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Brief Published: 2 Jul 2020

New Image Anonymity App Provides Real-Time Privacy


New app Anonymous Camera offers real-time anonymisation for videos and pictures, helping to protect people’s privacy on the go. As many Big Tech brands are scaling back their facial recognition technology amid the Black Lives Matter (BLM) protests, this new technology will help individuals protect their fellow citizens’ identities.

The app uses machine learning to identify people within images and offers a range of options to obscure their distinctive features, such as blurring, pixelating or blocking. As recent reports demonstrate how police services are tracking BLM protestors captured on film through identifying markers such as tattoos and clothing, an option to fully block out all features is an important asset. 

The June-launched app can also be used to manipulate voices on film and scrub metadata from files. As time and even location data can be collected from media files posted online or retrieved from a device, the app offers a further level of privacy to empower individuals to post their footage with less potential for repercussions.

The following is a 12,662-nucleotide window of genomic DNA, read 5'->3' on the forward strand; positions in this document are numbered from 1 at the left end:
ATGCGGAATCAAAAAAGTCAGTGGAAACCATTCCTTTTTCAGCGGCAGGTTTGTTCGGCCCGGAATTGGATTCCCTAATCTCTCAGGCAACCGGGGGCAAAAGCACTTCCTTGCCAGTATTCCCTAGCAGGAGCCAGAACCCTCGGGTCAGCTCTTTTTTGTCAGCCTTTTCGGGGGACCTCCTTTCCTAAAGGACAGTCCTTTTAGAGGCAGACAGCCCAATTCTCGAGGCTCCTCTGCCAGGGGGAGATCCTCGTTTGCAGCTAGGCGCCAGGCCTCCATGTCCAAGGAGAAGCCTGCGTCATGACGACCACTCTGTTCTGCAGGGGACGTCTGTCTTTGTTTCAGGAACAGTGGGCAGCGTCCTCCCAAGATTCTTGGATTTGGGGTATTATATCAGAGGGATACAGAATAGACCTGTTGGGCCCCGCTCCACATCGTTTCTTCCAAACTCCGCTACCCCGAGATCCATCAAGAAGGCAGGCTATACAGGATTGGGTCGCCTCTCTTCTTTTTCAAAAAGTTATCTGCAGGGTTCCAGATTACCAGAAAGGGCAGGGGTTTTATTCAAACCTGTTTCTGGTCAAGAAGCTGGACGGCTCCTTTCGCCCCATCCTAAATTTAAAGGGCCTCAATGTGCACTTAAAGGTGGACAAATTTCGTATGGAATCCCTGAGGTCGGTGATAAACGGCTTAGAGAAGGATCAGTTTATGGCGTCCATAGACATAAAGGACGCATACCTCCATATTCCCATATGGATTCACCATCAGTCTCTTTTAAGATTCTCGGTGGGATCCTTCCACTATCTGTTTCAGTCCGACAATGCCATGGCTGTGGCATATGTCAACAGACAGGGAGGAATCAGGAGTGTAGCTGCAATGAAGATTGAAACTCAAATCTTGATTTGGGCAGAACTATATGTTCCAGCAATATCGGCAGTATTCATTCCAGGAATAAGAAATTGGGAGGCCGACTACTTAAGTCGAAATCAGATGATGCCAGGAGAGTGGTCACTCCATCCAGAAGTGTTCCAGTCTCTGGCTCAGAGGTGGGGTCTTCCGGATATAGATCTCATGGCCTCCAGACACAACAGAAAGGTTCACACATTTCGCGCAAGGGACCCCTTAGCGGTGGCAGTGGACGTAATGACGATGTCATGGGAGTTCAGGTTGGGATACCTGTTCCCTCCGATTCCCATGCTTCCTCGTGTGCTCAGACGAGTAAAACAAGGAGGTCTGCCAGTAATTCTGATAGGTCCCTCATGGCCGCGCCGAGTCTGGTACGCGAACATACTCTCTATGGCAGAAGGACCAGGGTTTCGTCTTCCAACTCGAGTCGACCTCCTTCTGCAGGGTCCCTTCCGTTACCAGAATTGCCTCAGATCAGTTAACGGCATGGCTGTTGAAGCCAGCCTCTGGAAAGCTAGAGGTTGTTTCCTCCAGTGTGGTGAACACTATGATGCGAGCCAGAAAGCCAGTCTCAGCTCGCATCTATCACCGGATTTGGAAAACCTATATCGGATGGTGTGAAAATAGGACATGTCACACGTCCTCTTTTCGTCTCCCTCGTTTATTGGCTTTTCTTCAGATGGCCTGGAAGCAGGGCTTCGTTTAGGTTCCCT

Anonymous Camera uses artificial intelligence (AI) to process these amendments in real time, so that images and videos remain in their original state very briefly. This means that even if the camera or phone is lost or confiscated at a later date, the media is censored automatically, further protecting subjects in image files.

The app was developed by London-based AI start-up Playground as a solution for investigative journalists to safely capture anonymous footage. While it’s free to download, the proceeds from the upgrade option – $1.99/month for watermark-free videos – are being donated to US-based non-profits Black Visions Collective and Unicorn Riot in solidarity with the BLM movement.

Brands should take the lead from Playground and explore ways to help consumers boost their digital privacy by avoiding facial recognition, instead of focusing on the amusement appeal of the technology seen in social media filters. See Web 3.0 and Safeguarding Security for more on consumer demand for greater privacy and security online.